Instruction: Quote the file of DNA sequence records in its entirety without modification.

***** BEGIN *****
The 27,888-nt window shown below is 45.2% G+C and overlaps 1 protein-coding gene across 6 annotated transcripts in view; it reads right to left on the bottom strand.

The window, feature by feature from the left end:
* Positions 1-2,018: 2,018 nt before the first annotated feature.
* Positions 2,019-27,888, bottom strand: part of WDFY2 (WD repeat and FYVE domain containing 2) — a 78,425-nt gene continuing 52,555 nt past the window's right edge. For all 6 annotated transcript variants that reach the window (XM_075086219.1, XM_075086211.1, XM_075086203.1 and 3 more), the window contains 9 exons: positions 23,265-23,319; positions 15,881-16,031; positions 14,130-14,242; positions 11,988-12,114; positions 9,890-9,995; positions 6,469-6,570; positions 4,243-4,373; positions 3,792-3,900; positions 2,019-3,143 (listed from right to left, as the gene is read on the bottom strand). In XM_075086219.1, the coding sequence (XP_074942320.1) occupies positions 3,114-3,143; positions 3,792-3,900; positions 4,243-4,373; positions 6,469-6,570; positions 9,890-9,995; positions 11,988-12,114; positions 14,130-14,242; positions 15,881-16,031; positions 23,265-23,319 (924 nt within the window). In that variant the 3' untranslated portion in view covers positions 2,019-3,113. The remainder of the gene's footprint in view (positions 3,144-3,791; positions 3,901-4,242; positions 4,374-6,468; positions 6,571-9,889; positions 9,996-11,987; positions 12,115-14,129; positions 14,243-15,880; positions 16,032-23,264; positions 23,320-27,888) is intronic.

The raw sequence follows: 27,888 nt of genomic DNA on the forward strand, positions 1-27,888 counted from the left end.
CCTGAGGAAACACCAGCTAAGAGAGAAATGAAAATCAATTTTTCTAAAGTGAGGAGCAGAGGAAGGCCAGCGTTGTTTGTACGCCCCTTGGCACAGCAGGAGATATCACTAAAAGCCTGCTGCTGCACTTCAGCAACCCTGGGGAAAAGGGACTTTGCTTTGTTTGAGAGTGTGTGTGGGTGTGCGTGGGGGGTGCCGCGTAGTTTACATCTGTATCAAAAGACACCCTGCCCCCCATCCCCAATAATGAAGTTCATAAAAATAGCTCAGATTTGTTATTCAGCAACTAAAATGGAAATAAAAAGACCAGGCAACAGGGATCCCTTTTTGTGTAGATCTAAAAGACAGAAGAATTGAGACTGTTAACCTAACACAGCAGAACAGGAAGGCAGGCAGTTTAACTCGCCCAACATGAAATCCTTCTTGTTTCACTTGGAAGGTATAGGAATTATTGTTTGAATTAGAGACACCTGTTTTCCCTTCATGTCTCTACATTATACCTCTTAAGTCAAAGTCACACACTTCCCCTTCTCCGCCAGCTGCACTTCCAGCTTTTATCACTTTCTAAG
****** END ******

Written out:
The 27,888-nt window shown below is 45.2% G+C and overlaps 1 protein-coding gene across 6 annotated transcripts in view; it reads right to left on the bottom strand.

The window, feature by feature from the left end:
* Positions 1-2,018: 2,018 nt before the first annotated feature.
* Positions 2,019-27,888, bottom strand: part of WDFY2 (WD repeat and FYVE domain containing 2) — a 78,425-nt gene continuing 52,555 nt past the window's right edge. For all 6 annotated transcript variants that reach the window (XM_075086219.1, XM_075086211.1, XM_075086203.1 and 3 more), the window contains 9 exons: positions 23,265-23,319; positions 15,881-16,031; positions 14,130-14,242; positions 11,988-12,114; positions 9,890-9,995; positions 6,469-6,570; positions 4,243-4,373; positions 3,792-3,900; positions 2,019-3,143 (listed from right to left, as the gene is read on the bottom strand). In XM_075086219.1, the coding sequence (XP_074942320.1) occupies positions 3,114-3,143; positions 3,792-3,900; positions 4,243-4,373; positions 6,469-6,570; positions 9,890-9,995; positions 11,988-12,114; positions 14,130-14,242; positions 15,881-16,031; positions 23,265-23,319 (924 nt within the window). In that variant the 3' untranslated portion in view covers positions 2,019-3,113. The remainder of the gene's footprint in view (positions 3,144-3,791; positions 3,901-4,242; positions 4,374-6,468; positions 6,571-9,889; positions 9,996-11,987; positions 12,115-14,129; positions 14,243-15,880; positions 16,032-23,264; positions 23,320-27,888) is intronic.

The raw sequence follows: 27,888 nt of genomic DNA on the forward strand, positions 1-27,888 counted from the left end.
CCTGAGGAAACACCAGCTAAGAGAGAAATGAAAATCAATTTTTCTAAAGTGAGGAGCAGAGGAAGGCCAGCGTTGTTTGTACGCCCCTTGGCACAGCAGGAGATATCACTAAAAGCCTGCTGCTGCACTTCAGCAACCCTGGGGAAAAGGGACTTTGCTTTGTTTGAGAGTGTGTGTGGGTGTGCGTGGGGGGTGCCGCGTAGTTTACATCTGTATCAAAAGACACCCTGCCCCCCATCCCCAATAATGAAGTTCATAAAAATAGCTCAGATTTGTTATTCAGCAACTAAAATGGAAATAAAAAGACCAGGCAACAGGGATCCCTTTTTGTGTAGATCTAAAAGACAGAAGAATTGAGACTGTTAACCTAACACAGCAGAACAGGAAGGCAGGCAGTTTAACTCGCCCAACATGAAATCCTTCTTGTTTCACTTGGAAGGTATAGGAATTATTGTTTGAATTAGAGACACCTGTTTTCCCTTCATGTCTCTACATTATACCTCTTAAGTCAAAGTCACACACTTCCCCTTCTCCGCCAGCTGCACTTCCAGCTTTTATCACTTTCTAAG